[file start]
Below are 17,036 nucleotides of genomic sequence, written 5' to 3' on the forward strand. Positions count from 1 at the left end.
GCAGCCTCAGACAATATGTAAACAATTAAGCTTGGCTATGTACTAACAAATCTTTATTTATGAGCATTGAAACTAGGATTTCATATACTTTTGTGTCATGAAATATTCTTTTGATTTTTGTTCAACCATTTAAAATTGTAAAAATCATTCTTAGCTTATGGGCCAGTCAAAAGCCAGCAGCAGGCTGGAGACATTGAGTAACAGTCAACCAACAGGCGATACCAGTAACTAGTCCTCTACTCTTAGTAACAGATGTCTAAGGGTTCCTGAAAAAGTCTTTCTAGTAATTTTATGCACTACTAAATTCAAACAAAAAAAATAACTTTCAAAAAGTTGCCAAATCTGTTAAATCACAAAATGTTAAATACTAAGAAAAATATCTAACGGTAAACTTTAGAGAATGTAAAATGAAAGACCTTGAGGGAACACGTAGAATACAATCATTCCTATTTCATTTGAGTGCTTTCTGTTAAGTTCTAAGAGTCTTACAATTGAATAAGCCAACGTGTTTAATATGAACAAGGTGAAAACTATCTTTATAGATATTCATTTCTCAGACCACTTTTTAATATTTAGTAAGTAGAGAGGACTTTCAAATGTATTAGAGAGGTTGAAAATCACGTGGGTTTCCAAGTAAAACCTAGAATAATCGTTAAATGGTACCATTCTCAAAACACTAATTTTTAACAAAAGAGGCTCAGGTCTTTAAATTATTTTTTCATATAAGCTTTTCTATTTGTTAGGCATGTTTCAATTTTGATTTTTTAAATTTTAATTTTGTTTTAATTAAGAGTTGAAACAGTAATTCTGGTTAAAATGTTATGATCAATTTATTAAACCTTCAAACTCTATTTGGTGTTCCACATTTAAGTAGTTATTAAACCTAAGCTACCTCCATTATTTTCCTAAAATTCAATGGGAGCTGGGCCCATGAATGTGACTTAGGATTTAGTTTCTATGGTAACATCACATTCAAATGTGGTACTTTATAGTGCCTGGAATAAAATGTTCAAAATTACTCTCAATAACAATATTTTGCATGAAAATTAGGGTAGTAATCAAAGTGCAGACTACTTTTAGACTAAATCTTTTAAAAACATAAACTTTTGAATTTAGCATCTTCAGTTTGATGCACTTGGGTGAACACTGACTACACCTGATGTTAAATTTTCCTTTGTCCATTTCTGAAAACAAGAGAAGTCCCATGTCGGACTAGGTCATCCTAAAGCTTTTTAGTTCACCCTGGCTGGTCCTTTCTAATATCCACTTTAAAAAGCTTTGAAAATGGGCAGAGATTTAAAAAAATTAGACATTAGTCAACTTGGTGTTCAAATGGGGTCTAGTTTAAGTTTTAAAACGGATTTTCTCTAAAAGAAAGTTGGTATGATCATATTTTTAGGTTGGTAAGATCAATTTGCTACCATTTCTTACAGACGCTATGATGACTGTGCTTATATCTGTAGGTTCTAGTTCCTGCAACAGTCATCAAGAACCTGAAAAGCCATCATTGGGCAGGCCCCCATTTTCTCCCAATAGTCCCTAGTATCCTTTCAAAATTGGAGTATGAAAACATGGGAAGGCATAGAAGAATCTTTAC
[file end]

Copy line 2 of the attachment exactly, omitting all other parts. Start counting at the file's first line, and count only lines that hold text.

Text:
GCAGCCTCAGACAATATGTAAACAATTAAGCTTGGCTATGTACTAACAAATCTTTATTTATGAGCATTGAAACTAGGATTTCATATACTTTTGTGTCATGAAATATTCTTTTGATTTTTGTTCAACCATTTAAAATTGTAAAAATCATTCTTAGCTTATGGGCCAGTCAAAAGCCAGCAGCAGGCTGGAGACATTGAGTAACAGTCAACCAACAGGCGATACCAGTAACTAGTCCTCTACTCTTAGTAACAGATGTCTAAGGGTTCCTGAAAAAGTCTTTCTAGTAATTTTATGCACTACTAAATTCAAACAAAAAAAATAACTTTCAAAAAGTTGCCAAATCTGTTAAATCACAAAATGTTAAATACTAAGAAAAATATCTAACGGTAAACTTTAGAGAATGTAAAATGAAAGACCTTGAGGGAACACGTAGAATACAATCATTCCTATTTCATTTGAGTGCTTTCTGTTAAGTTCTAAGAGTCTTACAATTGAATAAGCCAACGTGTTTAATATGAACAAGGTGAAAACTATCTTTATAGATATTCATTTCTCAGACCACTTTTTAATATTTAGTAAGTAGAGAGGACTTTCAAATGTATTAGAGAGGTTGAAAATCACGTGGGTTTCCAAGTAAAACCTAGAATAATCGTTAAATGGTACCATTCTCAAAACACTAATTTTTAACAAAAGAGGCTCAGGTCTTTAAATTATTTTTTCATATAAGCTTTTCTATTTGTTAGGCATGTTTCAATTTTGATTTTTTAAATTTTAATTTTGTTTTAATTAAGAGTTGAAACAGTAATTCTGGTTAAAATGTTATGATCAATTTATTAAACCTTCAAACTCTATTTGGTGTTCCACATTTAAGTAGTTATTAAACCTAAGCTACCTCCATTATTTTCCTAAAATTCAATGGGAGCTGGGCCCATGAATGTGACTTAGGATTTAGTTTCTATGGTAACATCACATTCAAATGTGGTACTTTATAGTGCCTGGAATAAAATGTTCAAAATTACTCTCAATAACAATATTTTGCATGAAAATTAGGGTAGTAATCAAAGTGCAGACTACTTTTAGACTAAATCTTTTAAAAACATAAACTTTTGAATTTAGCATCTTCAGTTTGATGCACTTGGGTGAACACTGACTACACCTGATGTTAAATTTTCCTTTGTCCATTTCTGAAAACAAGAGAAGTCCCATGTCGGACTAGGTCATCCTAAAGCTTTTTAGTTCACCCTGGCTGGTCCTTTCTAATATCCACTTTAAAAAGCTTTGAAAATGGGCAGAGATTTAAAAAAATTAGACATTAGTCAACTTGGTGTTCAAATGGGGTCTAGTTTAAGTTTTAAAACGGATTTTCTCTAAAAGAAAGTTGGTATGATCATATTTTTAGGTTGGTAAGATCAATTTGCTACCATTTCTTACAGACGCTATGATGACTGTGCTTATATCTGTAGGTTCTAGTTCCTGCAACAGTCATCAAGAACCTGAAAAGCCATCATTGGGCAGGCCCCCATTTTCTCCCAATAGTCCCTAGTATCCTTTCAAAATTGGAGTATGAAAACATGGGAAGGCATAGAAGAATCTTTAC